We are no closer to any acceptance by the medical community of the existence of chronic Lyme disease. Patients and their physicians alike are dismissed.
Lyme is difficult to treat. IV antibiotics are frequently required. In my experience, the disease is frequently under-treated. Excessive concerns about severe Herxheimer reactions are frequently associated with inadequate therapy.
The goal of therapy is clinical remission. The persistence of the organism in cells makes it virtually impossible to eradicate. Despite this, some patients may experience a sustained remission off antibiotics. Other patients may have a remission maintained with low doses of antibiotics.
We still know very little about the disease. I would be concerned about claims that a physician is a "Lyme expert." No such experts exist at this time. The term LLMD has no specific meaning.
Patients frequently harbor a parasite that may or may not be a species of Babesia. The existence of this parasite may be impossible to prove based on current diagnostic standards. Treatment of this entity is critical for recovery of many- not all patients.
Ehrlichia is a fairly common co-infection. It resides in white blood cells. It too can be somewhat difficult to treat, but it usually responds to antibiotics well.
Bartonella appears to be a rare coinfection based on objective measurements. The optimal treatment for this bacteria is a matter of debate.
Bartonella like organism- "BLO" does not exist.(My opinion)
There are major, yet unidentified, co-infections- at least one of which is very difficult to treat. This is the small, highly motile, gram negative bacteria seen in the blood of most Lyme patients. This bacteria is highly resistant to most antibiotics. At this time it is not clear how to treat it. An unidentified small protozoan has also been seen in the blood of Lyme patients. This too is unidentified, but may account for some the clinical responses seen with Flagyl and anti-malaria drugs.
Rickettsia species may be frequently transmitted as a co-infection, but are probably eliminated with anti-Lyme therapy. Atypical Rickettsia have been identified in 20% of Ixodes ticks.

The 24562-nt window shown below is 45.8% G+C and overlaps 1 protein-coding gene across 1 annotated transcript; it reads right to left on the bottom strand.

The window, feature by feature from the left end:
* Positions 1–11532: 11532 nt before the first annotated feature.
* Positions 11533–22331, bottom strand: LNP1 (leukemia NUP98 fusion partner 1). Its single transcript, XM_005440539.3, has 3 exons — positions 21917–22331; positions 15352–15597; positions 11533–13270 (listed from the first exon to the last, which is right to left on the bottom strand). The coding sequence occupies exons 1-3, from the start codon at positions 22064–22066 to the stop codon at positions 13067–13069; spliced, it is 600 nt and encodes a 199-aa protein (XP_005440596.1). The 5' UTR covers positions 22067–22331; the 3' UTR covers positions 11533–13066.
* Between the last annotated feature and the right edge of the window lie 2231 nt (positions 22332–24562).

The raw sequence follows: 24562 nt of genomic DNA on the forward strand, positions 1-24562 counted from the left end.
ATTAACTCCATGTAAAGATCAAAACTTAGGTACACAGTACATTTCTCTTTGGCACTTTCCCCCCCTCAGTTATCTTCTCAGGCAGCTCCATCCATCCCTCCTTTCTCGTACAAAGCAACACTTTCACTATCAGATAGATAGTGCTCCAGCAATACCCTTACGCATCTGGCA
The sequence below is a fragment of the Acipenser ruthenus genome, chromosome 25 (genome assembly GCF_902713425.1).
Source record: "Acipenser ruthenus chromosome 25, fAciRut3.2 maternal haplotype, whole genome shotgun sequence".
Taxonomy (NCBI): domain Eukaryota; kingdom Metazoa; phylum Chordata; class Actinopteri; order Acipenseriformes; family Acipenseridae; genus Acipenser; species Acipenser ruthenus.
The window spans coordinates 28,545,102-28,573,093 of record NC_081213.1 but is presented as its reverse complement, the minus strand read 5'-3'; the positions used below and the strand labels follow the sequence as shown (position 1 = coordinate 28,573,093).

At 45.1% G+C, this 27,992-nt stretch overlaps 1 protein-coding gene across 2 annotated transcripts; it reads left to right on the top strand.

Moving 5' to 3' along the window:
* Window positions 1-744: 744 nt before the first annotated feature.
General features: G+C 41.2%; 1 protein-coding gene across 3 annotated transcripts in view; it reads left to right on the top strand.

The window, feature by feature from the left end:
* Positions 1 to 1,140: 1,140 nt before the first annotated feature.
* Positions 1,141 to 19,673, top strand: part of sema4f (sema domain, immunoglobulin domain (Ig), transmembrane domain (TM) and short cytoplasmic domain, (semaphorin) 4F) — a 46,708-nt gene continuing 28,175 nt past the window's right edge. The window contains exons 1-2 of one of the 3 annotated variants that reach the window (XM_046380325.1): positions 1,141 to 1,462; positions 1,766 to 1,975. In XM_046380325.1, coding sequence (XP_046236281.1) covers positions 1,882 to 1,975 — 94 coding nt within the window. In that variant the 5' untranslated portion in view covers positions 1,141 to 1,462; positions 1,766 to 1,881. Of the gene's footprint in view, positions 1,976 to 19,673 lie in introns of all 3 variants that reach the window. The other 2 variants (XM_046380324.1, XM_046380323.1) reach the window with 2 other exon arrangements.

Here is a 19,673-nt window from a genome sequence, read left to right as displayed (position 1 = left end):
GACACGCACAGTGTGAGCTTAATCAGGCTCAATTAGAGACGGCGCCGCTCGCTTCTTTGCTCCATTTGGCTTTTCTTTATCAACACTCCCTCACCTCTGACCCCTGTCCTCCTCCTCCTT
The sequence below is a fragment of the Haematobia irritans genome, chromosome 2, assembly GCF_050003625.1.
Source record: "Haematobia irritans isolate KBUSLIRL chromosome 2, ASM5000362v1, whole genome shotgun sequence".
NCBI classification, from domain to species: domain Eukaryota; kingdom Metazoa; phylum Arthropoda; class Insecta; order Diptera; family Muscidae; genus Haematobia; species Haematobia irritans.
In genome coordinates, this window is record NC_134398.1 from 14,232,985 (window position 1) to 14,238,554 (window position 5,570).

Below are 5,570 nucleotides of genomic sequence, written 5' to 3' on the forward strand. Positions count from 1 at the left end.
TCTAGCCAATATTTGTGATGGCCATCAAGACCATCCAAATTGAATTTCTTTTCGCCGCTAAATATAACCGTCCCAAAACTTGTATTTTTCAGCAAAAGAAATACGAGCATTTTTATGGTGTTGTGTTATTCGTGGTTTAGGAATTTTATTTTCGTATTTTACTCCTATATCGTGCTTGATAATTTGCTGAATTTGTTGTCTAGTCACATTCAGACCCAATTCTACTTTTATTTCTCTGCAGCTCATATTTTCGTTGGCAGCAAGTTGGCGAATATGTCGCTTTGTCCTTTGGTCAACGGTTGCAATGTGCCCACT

Mycoplasma species and Chlamydia pneumonia are frequently present in Lyme patients. They are intracellular and are also difficult to eliminate. Their role in the pathogenesis of the syndrome is not well known.
Standard allopathic treatments are very effective. I believe the role of CAM in managing this disease has been over emphasized in most quarters.
Therapy must be individualized. It remains difficult to predict how individual patients will respond to any given regimen.
Chronic Lyme disease is associated with objective measurements and findings.
The role of vitamin D remains unanswered. For now, I see it as a marker which relates to an immunological response to infection.
CD57 counts appear to be of little clinical benefit.
Many, if not most of the symptoms associated with chronic Lyme disease, reflect the bodies immunological reactions to infection, rather than infection per say. Auto-immune responses play a large role in the pathogenesis of the disease syndrome.
Proven antibiotics (classes) include: beta-lactams. macrolides, quinolones, rifampin, Flagyl/Tindamax, anti-malarials- Plaquenil, Malarone, Mepron, clindamycin- related to macrolides, tetracycalines and artemesin. I see no significant role for sulfa drugs like Bactrim.
Complementary medicines which appear helpful include: Bile binders- Welchol and Questran. I remain unconvinced about any others. I am cautious about recommending things which have no proven clinical benefits.
Information about Lyme and tick borne illness remains very confusing and contradictory. Lyme patients need to become well informed about their illness so that they can partner with their physician. Patients must also be informed so that can decide whether or not a physician's approach makes sense to them.
Patients and doctors should not be wed to a particular paradigm. If a therapy isn't working then something else should be tried.
I do not believe it is ethical for physicians to sell supplements and books to patients from there office. It may be legal, but I see it as a conflict of interest.
The vast majority, yes 90% or more of patients, experience significant improvement when the correct therapy has been established. There remains a small minority of patients who are resistant to treatment. Even these patients generally improve to a variable extent, if the physician is both creative and persistent.
Multi-specialty Lyme clinics must be developed in the coming years.